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I'm using Adobe Premiere -- I'm trying to convert a project to use a single sequence, with all the media clips in that sequence.

At the moment I'm in Adobe Premiere 5.5, but I have Adobe CC available.

Any leads are welcome!

Question

Q: What is the fastest and easiest way to replace these subsequences in my main sequence, with their component clips, such that the main sequence still renders to exactly the same video?

If you have any leads or even partial ideas, please feel free to leave a comment. Also, please mention which version of Premiere you are using.

Current State of the Project

This is a simplified view, the actual number of clips and subsequences is much larger!

  • Main Sequence A
    • Clip 1
    • Clip 2
    • Sequence B
    • Clip 3
    • Sequence C
  • Sequence B
    • Clip 4
    • Clip 5
  • Sequence C
    • Clip 6
    • Clip 7

Desired State of the Project

  • Main Sequence A
    • Clip 1
    • Clip 2
    • Clip 4
    • Clip 5
    • Clip 3
    • Clip 6
    • Clip 7

Difficulties In Flattening

  • Sequence A doesn't use all of Sequence B, and it doesn't start at the beginning
  • Suppose I just copy the clips from Sequence B
  • ...pasting them in Sequence A where Sequence B is now
  • the clips will not start at the same time they do when in Sequence A

Flattening Techniques

Attempt 1: Nesting

  • Select the clips in Sequence A, including Sequences B and C
  • choose "Nest"
  • now only one sequence is in Sequence A!
  • ...however that sequence still has nested sequences.

Attempt 2: Trim project

  • I selected only Sequence A and chose Project Manager...
  • Premiere made an entirely new, simplified ("trimmed") project
  • the media used in that Sequence A, and therefore B and C as well, were included in the sequence, and no others
  • the media used were copied to the new location (so they are in two places on this drive now)
  • ...but when I opened the new project, Sequence A STILL has nested sequences.

Attempt 3: brute force

Why bother? Why not fix all these manually? Well...

Here's the process I have at the moment to replace a single sub-sequence. Bear in mind this is a large project and I'll have to do this dozens of times.

  • in Sequence A, select Sequence B and duplicate to another layer
  • ...we'll call this "Sequence B2"
  • extend Sequence B2 in length to the very beginning of its earliest point
  • cut B2 to where Sequence B begins
  • the new first half of B2 is the length of B that elapses before showing the part used in Sequence A.
    • This half we'll call B2a
    • the part that plays in Sequence A we'll call B2b
  • now, in Sequence B, use timecode/frame arithmetic to go to the exact point in the clip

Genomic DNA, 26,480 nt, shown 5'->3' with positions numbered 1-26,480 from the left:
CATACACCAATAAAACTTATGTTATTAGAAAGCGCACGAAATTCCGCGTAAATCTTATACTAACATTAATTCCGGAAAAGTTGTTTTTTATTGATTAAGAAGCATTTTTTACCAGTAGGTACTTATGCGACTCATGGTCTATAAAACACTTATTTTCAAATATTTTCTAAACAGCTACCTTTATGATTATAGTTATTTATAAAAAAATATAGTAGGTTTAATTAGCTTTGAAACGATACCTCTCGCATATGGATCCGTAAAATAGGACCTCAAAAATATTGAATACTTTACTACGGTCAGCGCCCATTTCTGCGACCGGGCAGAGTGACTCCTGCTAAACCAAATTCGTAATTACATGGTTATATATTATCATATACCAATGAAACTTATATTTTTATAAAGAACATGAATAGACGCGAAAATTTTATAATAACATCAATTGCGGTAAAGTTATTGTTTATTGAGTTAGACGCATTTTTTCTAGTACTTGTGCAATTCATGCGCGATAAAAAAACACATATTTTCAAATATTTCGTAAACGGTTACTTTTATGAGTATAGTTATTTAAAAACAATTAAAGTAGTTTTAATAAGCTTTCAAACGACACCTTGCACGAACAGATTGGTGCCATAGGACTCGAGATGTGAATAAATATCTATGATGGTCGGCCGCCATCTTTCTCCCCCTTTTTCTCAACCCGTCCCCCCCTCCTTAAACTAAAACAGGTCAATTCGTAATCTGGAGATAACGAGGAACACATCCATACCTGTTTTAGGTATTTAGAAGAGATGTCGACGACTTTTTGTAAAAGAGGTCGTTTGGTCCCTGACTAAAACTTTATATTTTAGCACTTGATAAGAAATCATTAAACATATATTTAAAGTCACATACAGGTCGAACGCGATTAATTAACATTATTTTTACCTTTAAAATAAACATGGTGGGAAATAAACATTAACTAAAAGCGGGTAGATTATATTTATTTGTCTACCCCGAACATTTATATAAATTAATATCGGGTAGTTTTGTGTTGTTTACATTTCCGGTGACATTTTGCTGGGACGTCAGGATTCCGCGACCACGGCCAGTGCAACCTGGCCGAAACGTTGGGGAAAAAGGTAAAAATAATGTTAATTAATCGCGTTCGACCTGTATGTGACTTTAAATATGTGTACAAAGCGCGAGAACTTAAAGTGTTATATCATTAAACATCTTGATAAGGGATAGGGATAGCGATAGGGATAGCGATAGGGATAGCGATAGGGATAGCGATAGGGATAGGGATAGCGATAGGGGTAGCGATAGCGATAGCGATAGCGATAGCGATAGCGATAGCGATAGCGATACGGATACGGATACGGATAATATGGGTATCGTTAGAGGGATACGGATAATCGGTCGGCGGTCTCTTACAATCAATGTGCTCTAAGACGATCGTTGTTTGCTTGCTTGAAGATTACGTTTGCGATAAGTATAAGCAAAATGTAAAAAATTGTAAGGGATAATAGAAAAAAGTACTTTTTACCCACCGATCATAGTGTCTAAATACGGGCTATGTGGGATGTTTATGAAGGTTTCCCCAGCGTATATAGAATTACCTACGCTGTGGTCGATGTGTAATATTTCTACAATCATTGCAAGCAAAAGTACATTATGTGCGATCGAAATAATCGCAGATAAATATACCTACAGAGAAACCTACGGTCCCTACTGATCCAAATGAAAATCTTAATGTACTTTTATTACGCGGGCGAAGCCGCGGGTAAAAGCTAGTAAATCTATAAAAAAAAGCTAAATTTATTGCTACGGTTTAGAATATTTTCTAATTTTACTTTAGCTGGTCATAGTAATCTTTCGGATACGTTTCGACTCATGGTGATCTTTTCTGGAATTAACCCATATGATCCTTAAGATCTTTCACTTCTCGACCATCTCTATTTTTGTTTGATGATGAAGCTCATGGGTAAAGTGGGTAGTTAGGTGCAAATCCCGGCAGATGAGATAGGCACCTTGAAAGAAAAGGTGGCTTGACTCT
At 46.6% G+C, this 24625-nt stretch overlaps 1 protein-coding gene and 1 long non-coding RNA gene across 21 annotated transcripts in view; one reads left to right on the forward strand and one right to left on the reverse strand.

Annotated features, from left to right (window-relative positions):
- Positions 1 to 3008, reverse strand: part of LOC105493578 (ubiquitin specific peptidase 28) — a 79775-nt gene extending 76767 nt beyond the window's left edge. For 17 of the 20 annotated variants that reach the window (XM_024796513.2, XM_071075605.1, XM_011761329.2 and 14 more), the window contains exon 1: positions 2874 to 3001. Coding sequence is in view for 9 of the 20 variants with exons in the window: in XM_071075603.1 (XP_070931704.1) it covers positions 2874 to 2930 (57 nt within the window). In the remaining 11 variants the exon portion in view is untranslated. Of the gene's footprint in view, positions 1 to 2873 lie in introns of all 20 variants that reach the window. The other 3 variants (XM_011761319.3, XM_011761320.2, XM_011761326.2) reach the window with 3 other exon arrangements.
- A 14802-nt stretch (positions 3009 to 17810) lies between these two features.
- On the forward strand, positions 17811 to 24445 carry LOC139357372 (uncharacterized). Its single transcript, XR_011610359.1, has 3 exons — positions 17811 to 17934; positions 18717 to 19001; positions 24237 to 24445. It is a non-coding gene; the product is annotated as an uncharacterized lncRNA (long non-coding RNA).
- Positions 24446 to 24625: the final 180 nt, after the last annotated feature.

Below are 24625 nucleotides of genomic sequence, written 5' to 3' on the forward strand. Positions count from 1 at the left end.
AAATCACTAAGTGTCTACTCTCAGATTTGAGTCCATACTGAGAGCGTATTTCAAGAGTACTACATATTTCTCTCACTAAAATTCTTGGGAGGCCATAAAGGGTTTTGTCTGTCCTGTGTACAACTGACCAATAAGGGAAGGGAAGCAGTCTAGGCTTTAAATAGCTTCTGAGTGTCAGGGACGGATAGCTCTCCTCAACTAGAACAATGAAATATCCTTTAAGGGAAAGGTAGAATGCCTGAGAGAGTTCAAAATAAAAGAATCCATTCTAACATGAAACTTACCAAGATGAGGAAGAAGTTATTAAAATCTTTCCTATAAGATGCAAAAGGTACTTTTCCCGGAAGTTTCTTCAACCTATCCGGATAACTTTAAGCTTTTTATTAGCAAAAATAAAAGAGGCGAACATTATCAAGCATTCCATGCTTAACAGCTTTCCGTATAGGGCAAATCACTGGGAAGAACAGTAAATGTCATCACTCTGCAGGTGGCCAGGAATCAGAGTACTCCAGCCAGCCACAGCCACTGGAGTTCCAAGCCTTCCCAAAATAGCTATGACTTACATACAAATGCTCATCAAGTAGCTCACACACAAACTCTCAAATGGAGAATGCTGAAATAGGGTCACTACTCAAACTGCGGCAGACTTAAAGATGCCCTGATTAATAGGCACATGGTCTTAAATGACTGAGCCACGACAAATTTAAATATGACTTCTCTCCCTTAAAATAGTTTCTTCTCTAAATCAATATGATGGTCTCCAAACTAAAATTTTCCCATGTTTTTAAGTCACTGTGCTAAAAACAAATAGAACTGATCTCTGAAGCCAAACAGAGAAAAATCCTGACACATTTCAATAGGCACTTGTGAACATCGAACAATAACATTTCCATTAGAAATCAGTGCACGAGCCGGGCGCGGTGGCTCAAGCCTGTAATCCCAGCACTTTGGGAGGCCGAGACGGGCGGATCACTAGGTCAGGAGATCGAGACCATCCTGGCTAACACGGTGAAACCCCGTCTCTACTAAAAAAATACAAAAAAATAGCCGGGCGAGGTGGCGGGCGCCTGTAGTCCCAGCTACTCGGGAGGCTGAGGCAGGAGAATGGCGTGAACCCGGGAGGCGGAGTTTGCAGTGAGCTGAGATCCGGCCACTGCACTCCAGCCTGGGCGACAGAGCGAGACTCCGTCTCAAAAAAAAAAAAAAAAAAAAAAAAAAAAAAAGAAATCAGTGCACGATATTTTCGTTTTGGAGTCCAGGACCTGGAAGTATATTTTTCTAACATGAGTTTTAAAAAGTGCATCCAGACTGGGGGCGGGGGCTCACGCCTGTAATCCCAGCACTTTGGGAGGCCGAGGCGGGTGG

• make the cut in the same place in Sequence B as it began in Sequence A... we'll call this B3, which is theoretically starts at the same point as B2b
  • copy the cut clip B3 in Sequence B...
  • ...and paste in Sequence A on top of B2b and use a separate layer
  • set B3 to a partial opacity to verify Sequence A is EXACTLY THE SAME as it appeared before B3 was pasted in!
    • if it's off, you'll see B3 and B2b as two distinct and overlapping images
  • 1
    Did you see this? – Gyan May 30 '16 at 7:02
  • Aha! Looks like this "insert and overwrite sequences as nests or individual clips" button is in Adobe CC. I'll check it out. – MonkeyWidget May 30 '16 at 17:41
2

(1.) Open the master sequence containing the nested sequences.

(2.) MAKE SURE that the "Insert or overwrite sequences as nests or individual clips" selector (the leftmost icon under the timecode display in the sequence panel) is NOT highlighted. This will force a nested sequence in the Source Monitor to be edited into the sequence as the individual clips contained in the nested sequence. enter image description here

(3.) Park the playhead in the middle of one of the nested items in the main sequence

(4.) Choose "Marker / MARK CLIP" (I have this programmed to "X" on the keyboard.") You need to make sure your track selection toggles are correctly set to target the track containing the nested item.

(5.) Choose "Sequence / MATCH FRAME" (I have this programmed to "F" on the keyboard.) This opens the nested sequence into the Source Monitor.

(6.) Choose "Clip / OVERWRITE" (I have this programmed to "B" on the keyboard, like an Avid.) This should have replaced the nested sequence CLIP ITEM with the clips contained in the nested sequence. This overwrites (from IN to OUT as selected in step 4) with the contents of the nested sequence.

(7.) move the playhead to the next clip and press X, F, B

(8.) repeat step 7 until you're done.

[This is tested on Premiere CC 2015.2]

  • John, your Kung Fu is the best. – MonkeyWidget Jun 11 '16 at 22:14

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